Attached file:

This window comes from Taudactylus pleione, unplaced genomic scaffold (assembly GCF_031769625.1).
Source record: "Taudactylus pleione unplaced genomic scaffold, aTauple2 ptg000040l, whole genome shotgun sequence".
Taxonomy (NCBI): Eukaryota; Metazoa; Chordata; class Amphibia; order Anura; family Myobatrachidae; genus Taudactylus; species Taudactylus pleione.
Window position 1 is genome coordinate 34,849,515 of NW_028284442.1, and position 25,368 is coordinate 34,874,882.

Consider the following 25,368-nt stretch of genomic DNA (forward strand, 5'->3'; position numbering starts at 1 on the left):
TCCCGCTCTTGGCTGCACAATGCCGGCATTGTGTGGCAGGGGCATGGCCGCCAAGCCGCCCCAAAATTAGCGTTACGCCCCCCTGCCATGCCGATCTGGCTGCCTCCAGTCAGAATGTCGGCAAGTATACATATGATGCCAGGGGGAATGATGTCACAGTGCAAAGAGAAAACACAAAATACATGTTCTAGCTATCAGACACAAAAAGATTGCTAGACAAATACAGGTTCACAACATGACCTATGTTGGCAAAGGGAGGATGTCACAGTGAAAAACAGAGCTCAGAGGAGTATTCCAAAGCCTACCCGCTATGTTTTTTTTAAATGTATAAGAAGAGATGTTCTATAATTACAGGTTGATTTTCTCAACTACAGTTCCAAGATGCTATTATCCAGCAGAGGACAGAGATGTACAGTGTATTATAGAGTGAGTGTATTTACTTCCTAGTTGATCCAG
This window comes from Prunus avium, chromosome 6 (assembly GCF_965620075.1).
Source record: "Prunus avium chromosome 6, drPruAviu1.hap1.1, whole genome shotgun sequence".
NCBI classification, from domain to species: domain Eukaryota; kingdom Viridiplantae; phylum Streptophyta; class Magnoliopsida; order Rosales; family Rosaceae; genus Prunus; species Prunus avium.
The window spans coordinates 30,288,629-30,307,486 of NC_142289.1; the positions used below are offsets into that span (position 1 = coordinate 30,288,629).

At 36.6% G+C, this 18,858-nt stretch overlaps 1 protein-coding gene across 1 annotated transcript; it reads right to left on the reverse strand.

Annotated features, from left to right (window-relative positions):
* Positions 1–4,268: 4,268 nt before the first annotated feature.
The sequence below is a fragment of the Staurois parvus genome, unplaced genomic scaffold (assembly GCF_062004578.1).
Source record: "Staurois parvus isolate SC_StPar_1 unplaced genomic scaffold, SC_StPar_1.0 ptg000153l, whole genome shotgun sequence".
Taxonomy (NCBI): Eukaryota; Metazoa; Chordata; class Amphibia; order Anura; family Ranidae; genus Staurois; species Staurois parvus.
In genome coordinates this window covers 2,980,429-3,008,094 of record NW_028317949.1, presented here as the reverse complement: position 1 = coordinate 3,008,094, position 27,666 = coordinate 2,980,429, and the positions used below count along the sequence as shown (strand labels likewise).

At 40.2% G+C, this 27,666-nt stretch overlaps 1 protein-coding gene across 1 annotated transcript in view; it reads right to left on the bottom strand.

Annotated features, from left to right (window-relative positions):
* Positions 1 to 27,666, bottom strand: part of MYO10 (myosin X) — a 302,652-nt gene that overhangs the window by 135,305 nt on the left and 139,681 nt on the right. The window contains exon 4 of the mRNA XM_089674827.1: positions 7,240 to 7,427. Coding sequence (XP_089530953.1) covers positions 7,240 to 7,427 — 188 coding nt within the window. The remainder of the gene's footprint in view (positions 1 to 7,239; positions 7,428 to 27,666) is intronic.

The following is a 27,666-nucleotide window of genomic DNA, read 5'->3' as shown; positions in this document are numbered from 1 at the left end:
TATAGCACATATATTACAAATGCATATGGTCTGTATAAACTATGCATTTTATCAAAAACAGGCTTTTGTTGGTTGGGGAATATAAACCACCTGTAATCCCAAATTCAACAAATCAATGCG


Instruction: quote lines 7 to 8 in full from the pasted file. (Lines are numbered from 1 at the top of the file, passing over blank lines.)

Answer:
This window comes from Prunus avium, chromosome 6 (assembly GCF_965620075.1).
Source record: "Prunus avium chromosome 6, drPruAviu1.hap1.1, whole genome shotgun sequence".